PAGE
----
(Reuters) – Germany’s foreign minister said a preliminary agreement reached on Thursday to contain Iran’s nuclear program represented a “big, decisive step forward” that could lead to an easing of tensions across the Middle East if a final deal was clinched in over the coming months.
“It is too early to celebrate. Nevertheless, with the framework agreement we have overcome obstacles that stood in the way of a deal for a decade,” Frank-Walter Steinmeier said in a statement.
“If a final agreement is achieved, it could in my view not only pave the way for a solution to the Iran conflict, but it would be the first and only conflict in the Middle East where we will have achieved a de-escalation. It could therefore provide hope for an easing of tensions in the region and between Iran and Arab states,” Steinmeier added.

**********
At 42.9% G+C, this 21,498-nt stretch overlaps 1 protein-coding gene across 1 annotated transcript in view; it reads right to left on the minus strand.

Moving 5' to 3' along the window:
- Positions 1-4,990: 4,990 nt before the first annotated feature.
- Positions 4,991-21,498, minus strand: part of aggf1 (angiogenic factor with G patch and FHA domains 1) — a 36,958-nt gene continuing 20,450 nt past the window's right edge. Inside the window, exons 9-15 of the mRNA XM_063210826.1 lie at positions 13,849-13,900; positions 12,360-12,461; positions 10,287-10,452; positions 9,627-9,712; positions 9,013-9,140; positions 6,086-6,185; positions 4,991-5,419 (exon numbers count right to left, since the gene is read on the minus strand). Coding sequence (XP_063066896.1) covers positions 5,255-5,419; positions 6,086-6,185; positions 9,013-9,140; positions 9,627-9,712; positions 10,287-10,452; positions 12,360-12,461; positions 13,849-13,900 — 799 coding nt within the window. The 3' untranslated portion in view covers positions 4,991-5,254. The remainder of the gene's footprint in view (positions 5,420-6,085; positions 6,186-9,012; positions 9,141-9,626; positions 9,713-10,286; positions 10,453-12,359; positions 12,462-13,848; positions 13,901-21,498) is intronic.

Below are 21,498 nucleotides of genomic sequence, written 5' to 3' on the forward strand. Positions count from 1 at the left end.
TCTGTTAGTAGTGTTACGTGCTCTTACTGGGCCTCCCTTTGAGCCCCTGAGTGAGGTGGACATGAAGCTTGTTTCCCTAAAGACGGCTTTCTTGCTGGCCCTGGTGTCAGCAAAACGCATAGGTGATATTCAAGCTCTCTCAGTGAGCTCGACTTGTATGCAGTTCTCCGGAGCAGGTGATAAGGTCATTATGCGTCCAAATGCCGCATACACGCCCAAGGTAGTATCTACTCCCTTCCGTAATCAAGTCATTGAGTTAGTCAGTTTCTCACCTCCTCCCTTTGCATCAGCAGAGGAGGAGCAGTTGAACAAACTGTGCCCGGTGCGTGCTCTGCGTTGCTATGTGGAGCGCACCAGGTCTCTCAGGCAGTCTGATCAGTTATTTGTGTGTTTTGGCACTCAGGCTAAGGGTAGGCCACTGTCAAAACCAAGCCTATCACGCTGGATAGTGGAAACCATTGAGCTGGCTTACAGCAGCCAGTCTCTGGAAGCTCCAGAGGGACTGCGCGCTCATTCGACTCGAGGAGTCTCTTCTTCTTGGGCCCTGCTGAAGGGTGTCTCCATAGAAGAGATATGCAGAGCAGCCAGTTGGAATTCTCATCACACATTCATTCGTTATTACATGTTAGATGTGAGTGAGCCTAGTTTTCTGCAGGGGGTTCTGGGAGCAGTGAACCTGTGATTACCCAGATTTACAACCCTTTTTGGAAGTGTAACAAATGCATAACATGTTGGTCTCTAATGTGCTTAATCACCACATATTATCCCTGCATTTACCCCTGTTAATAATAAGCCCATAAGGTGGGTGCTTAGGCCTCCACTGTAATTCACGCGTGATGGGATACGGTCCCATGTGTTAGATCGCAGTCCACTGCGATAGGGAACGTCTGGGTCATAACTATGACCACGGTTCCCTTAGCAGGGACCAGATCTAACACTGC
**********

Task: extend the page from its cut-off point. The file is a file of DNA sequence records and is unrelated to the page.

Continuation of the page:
According to the statement, Iran would agree to sign up to limits and monitoring of its nuclear enrichment program for a period of up to 25 years. In the first 10 years, more than two-thirds of the current enrichment capacity must be decommissioned, and over 95 percent of its enriched uranium diluted or exported.
All of Iran’s nuclear activities would be subject to the “strictest oversight” by the UN’s nuclear watchdog. The agreed regime was “unprecedented in its intensity and duration”, the statement said.
If Iran violates the agreed rules, sanctions could be reintroduced immediately, the statement added.